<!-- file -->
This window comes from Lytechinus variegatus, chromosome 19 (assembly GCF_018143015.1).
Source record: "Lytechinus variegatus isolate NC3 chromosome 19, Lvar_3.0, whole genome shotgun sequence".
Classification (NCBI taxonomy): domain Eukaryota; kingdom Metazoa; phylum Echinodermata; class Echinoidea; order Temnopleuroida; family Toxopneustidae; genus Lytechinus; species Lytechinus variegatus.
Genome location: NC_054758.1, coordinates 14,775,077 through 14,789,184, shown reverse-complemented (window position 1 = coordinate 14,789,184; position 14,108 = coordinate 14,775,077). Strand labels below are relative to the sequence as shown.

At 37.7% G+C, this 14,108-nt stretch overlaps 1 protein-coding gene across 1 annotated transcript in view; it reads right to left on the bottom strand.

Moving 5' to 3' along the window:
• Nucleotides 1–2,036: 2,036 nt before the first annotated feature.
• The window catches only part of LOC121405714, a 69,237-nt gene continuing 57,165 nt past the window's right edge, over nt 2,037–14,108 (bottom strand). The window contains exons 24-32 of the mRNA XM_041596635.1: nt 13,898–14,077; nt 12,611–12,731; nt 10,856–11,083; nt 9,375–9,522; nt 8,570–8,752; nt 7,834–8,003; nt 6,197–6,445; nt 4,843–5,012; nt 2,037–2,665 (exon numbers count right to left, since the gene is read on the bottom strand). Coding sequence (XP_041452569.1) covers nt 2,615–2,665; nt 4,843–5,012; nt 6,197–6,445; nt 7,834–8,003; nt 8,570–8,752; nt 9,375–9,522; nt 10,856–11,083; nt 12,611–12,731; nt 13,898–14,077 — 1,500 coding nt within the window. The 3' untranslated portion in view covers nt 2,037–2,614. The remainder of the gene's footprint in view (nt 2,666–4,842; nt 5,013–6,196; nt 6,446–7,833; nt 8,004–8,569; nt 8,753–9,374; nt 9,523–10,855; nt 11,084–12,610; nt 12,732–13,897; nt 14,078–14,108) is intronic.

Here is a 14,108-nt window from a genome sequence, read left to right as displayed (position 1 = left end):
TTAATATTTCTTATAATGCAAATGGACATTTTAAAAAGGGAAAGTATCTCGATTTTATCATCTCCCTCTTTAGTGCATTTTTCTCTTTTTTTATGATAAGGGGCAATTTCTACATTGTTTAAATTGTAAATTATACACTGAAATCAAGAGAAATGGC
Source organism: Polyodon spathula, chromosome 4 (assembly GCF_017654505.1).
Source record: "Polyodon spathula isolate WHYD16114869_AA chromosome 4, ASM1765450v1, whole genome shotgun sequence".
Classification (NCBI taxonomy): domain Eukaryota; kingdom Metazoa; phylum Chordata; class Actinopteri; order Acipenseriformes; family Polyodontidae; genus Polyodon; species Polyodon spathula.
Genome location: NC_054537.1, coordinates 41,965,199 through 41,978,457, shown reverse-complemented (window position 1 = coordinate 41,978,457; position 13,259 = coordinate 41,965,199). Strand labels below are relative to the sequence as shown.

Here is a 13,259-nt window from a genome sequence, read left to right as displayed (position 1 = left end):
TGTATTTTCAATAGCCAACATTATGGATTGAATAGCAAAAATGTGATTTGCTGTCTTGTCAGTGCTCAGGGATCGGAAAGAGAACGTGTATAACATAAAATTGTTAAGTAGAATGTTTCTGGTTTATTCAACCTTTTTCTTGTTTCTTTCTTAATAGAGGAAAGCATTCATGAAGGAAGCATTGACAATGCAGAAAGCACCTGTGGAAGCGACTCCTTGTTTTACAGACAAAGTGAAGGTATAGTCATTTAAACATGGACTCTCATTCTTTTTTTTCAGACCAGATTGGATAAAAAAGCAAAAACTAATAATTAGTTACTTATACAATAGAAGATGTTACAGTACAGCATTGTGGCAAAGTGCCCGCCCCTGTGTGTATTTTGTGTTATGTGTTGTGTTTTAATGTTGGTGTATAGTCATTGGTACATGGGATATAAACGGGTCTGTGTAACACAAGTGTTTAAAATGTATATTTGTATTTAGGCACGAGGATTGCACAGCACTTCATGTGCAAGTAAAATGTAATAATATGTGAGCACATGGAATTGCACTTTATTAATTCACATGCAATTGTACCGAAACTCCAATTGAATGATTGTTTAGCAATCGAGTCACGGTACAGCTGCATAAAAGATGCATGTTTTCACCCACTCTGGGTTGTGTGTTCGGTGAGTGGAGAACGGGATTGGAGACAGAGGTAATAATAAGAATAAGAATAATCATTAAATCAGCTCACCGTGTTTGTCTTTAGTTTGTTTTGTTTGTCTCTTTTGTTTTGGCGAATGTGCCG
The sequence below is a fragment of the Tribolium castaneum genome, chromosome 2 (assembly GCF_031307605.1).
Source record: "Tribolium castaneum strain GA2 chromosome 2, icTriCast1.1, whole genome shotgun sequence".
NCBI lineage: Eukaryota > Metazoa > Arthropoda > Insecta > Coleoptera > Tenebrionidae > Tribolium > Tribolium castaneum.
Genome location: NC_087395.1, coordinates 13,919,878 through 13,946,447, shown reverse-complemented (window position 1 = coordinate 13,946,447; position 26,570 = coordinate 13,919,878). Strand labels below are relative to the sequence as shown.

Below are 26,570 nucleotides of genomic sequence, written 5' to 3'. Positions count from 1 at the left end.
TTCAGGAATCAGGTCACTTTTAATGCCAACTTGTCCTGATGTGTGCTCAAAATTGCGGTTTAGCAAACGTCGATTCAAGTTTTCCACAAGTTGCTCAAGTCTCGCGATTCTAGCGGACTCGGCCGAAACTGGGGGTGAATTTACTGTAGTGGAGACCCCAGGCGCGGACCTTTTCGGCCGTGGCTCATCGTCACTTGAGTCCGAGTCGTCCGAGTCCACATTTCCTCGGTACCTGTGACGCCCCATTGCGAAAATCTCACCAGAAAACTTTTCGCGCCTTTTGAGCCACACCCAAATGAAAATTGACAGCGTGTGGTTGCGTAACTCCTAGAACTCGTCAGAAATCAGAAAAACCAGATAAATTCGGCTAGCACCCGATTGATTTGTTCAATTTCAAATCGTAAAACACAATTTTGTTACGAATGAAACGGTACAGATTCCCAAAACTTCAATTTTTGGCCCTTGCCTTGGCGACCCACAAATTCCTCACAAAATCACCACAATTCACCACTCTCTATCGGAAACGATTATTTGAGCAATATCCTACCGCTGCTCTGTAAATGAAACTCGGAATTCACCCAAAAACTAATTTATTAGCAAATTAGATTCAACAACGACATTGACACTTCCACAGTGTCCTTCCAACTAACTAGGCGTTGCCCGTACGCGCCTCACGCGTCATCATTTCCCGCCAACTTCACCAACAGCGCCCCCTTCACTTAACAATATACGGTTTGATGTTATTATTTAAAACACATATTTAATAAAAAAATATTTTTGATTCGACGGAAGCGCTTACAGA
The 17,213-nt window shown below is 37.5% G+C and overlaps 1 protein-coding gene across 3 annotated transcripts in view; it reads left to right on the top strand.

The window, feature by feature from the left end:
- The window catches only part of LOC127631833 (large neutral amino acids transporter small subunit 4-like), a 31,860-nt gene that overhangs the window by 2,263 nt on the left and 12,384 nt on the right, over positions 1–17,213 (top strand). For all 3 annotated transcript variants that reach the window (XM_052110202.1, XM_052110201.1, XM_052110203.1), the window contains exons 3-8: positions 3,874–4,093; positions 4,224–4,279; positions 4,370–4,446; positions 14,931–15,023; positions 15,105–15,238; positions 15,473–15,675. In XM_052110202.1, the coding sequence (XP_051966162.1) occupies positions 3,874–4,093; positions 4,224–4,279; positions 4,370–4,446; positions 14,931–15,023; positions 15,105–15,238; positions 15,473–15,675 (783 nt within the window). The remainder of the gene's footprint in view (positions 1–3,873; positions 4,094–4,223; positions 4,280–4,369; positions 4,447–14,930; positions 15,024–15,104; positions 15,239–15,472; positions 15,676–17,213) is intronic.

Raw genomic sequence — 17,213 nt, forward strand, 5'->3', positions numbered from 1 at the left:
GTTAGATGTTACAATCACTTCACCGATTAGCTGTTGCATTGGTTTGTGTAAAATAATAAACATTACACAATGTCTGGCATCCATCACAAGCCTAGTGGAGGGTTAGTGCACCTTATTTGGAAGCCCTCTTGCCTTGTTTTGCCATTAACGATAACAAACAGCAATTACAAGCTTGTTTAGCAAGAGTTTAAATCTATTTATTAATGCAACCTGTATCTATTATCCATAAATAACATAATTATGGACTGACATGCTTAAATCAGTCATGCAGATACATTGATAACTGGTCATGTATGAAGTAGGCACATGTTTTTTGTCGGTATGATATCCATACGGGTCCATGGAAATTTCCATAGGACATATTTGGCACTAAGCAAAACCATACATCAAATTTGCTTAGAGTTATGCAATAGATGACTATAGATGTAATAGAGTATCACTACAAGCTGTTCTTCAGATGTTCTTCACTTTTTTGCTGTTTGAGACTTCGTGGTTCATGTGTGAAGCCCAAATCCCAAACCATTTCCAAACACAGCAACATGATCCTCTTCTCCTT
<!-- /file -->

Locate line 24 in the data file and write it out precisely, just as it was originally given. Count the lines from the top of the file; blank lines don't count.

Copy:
The window, feature by feature from the left end: